The Man With Two Faces – Angel and A Devil

Edward Mordake (sometimes spelled Edward Mordrake) was an heir to an English peerage who reportedly had an extra face on the back of his head. The duplicate face could neither eat nor speak out loud but was seen to “smile and sneer while Mordake was weeping.” Mordake reportedly begged doctors to have his “Demon face” removed, claiming that it whispered to him at night, but no doctor would attempt it. He committed suicide when he was 23 years old.

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The 1896 medical encyclopedia Anomalies and Curiosities of Medicine, co-authored by Dr. George M. Gould and Dr. Walter L. Pyle, gives an account of Mordake with no mention as to when he lived. Though the encyclopedia describes the basic morphology of Mordake’s condition, it provides no medical diagnosis for the rare deformity. With no photographs of Mordake known to exist—he likely lived many generations before practical photography became ubiquitous—such a birth defect might have been a form of craniopagus parasiticus (a parasitic twin head with an undeveloped body), a form of diprosopus (bifurcated craniofacial duplication), or an extreme form of parasitic twin (an unequal conjoined twin).

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Mordake has been the subject of various texts, plays, and songs. The description of Mordake’s condition is somewhat similar to those of Chang Tzu Ping and Pasqual Pinon. Both Mordake and Pinon are featured as the “2 Very Special Cases” on a list of “10 People With Extra Limbs or Digits” in 1976 edition of The Book of Lists.

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This is the story as told in Anomalies and Curiosities of Medicine:

“One of the weirdest as well as most melancholy stories of human deformity is that of Edward Mordake, said to have been heir to one of the noblest peerages in England. He never claimed the title, however, and committed suicide in his twenty-third year. He lived in complete seclusion, refusing the visits even of the members of his own family. He was a young man of fine attainments, a profound scholar, and a musician of rare ability. His figure was remarkable for its grace, and his face — that is to say, his natural face — was that of an Antinous.

But upon the back of his head was another face, that of a beautiful girl, ‘lovely as a dream, hideous as a devil’. The female face was a mere mask, ‘occupying only a small portion of the posterior part of the skull, yet exhibiting every sign of intelligence, of a malignant sort, however’. It would be seen to smile and sneer while Mordake was weeping. The eyes would follow the movements of the spectator, and the lips ‘would gibber without ceasing’. No voice was audible, but Mordake avers that he was kept from his rest at night by the hateful whispers of his ‘devil twin’, as he called it, ‘which never sleeps, but talks to me forever of such things as they only speak of in Hell.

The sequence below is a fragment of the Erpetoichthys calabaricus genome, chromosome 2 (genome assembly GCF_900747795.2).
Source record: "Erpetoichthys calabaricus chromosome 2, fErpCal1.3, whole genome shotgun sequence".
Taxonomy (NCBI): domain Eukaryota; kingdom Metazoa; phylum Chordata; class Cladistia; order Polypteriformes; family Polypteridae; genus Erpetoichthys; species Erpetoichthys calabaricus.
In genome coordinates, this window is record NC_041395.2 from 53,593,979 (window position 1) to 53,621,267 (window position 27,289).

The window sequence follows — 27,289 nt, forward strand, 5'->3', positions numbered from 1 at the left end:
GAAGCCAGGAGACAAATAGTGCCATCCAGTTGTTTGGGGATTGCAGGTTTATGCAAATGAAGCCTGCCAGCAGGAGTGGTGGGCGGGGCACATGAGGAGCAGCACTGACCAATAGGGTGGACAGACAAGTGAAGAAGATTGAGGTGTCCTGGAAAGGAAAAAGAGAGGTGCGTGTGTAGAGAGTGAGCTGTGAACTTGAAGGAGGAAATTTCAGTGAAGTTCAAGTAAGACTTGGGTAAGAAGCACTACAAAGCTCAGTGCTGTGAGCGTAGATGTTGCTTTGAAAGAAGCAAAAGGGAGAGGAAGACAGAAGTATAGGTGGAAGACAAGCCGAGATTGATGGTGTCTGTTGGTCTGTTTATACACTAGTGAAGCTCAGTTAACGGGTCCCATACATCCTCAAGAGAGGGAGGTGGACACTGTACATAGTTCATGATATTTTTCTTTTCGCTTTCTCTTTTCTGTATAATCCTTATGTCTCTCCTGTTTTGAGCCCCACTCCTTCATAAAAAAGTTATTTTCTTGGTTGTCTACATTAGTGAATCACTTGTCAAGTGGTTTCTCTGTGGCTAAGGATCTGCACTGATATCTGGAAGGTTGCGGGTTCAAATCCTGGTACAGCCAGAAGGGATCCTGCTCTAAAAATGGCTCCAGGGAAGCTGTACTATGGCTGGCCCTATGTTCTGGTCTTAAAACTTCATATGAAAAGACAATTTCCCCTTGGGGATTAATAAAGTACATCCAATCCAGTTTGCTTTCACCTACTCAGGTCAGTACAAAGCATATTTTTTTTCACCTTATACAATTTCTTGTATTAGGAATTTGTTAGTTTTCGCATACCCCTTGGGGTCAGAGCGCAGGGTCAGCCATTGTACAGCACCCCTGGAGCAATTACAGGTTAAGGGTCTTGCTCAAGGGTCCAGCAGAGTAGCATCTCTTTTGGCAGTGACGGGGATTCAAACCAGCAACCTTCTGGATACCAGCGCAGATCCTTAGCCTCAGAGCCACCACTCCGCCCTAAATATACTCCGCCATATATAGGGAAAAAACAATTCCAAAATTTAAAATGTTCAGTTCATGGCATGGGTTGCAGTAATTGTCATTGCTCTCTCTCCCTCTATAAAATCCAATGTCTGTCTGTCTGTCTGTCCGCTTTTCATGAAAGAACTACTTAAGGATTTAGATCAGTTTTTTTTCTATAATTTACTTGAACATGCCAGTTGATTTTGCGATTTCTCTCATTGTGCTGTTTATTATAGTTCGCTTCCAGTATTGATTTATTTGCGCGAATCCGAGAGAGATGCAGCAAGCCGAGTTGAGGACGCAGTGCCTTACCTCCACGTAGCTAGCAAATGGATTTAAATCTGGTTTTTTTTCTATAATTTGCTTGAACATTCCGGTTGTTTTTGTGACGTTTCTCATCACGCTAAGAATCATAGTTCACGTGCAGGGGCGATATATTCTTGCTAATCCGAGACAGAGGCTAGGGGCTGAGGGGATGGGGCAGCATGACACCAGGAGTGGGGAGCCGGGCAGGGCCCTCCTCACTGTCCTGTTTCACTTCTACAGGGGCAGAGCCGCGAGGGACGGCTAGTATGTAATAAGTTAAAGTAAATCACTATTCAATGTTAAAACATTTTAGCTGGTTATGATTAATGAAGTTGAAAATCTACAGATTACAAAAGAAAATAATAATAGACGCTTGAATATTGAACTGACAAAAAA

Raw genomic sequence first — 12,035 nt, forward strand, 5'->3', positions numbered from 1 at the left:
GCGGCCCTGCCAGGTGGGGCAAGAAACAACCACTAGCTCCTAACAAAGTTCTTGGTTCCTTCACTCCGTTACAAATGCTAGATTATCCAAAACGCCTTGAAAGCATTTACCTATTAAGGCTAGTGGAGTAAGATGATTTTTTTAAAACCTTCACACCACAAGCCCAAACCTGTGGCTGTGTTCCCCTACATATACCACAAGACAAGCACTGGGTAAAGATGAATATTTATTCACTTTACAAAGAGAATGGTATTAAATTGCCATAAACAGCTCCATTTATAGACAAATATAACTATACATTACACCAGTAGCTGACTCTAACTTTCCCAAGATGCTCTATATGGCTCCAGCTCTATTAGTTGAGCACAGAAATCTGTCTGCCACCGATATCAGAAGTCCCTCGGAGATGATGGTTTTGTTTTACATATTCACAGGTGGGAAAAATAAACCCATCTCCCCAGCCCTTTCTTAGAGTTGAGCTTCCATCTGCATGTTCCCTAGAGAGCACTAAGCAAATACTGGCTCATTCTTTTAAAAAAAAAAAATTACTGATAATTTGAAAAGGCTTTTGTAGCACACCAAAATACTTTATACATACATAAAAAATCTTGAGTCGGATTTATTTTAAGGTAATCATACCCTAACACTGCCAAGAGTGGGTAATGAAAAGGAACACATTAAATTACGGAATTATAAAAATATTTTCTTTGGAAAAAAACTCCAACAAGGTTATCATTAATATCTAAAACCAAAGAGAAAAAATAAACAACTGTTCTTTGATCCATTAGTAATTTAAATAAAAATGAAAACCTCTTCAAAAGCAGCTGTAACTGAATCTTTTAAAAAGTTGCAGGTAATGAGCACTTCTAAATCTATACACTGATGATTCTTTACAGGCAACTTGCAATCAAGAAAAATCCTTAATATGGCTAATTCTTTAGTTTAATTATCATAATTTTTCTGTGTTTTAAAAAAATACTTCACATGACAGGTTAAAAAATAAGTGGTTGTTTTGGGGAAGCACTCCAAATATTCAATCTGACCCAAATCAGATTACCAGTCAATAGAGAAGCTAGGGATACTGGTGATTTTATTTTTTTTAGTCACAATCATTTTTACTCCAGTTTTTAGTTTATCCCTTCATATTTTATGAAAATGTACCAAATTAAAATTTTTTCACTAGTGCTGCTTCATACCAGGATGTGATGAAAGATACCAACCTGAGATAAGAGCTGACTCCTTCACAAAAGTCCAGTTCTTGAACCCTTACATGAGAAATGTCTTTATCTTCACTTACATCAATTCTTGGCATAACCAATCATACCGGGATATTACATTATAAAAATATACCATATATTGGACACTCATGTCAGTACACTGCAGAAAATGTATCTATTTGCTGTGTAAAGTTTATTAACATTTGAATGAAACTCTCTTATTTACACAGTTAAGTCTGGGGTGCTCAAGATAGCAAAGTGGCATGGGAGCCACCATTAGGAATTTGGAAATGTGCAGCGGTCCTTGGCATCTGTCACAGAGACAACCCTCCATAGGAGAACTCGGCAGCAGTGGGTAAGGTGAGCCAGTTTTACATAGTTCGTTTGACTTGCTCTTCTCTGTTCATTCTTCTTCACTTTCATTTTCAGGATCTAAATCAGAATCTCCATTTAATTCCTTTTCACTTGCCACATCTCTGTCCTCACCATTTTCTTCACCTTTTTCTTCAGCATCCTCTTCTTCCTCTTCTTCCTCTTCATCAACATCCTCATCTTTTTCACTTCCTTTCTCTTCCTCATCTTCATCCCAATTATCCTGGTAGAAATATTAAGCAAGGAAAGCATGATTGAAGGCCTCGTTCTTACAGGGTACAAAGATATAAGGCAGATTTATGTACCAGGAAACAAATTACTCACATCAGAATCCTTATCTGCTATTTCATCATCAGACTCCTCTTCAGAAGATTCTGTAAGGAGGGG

No imagination can conceive the dreadful temptations it sets before me. For some unforgiven wickedness of my forefathers I am knit to this fiend — for a fiend it surely is. I beg and beseech you to crush it out of human semblance, even if I die for it.’ Such were the words of the hapless Mordake to Manvers and Treadwell, his physicians. In spite of careful watching, he managed to procure poison, whereof he died, leaving a letter requesting that the ‘demon face’ might be destroyed before his burial, ‘lest it continues its dreadful whisperings in my grave.’ At his own request he was interred in a waste place, without stone or legend to mark his grave.”

Another strange case is that of the Two-Headed Boy of Bengal. He was born in the village of Mundul Gait in May 1783 into a poor family of farmers. Terrified, the midwife who delivered the infant threw him in a fire. Although badly burned, he survived and his parents decided he would make exhibit. He became a sideshow attraction in Calcutta, earning his family a hefty sum.

He quickly became famous and attracted visitors from all around India. Rich noblemen would arrange private shows in their own homes, allowing the guests to freely examine the boy.

The boy had one head on top of the other, both similar in size and development to that of a normal child. The second head ended in a stump and its eyes and ears were not fully developed. It also appeared to function separately. When the boy showed emotions like crying or smiling, the second head wouldn’t always match them. When the main head was fed, the second one produced saliva and would attempt to suckle if was given the opportunity.

Also, the heads had different sleep cycles; when the boy was asleep, the secondary head would often stay awake.

Even though the Two-Headed Boy of Bengal received a lot of attention, none of it was medical. He died at the age of four after being bitten by a cobra. His body was exhumed by an agent of the East India Company and his skull was brought back to England. A dissection revealed the boy’s heads had separate brains, each one properly developed.

His skull is on exhibit at the Hunterian Museum of the Royal College of Surgeons of London.

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In more recent years, the case of Chang Tzu Ping stood out. He became famous in the 1980s after traveling from a tiny Chinese village to the U.S. to have his ‘devil face’ removed. Ping had an extra mouth complete with teeth, traces of scalp and undeveloped eyes, ears and nose. The surgery was a success and Ping lived the rest of his life in his native village.

Here’s a short video of him in case you haven’t seen something disturbing today:

Chang Tzu Ping video below:



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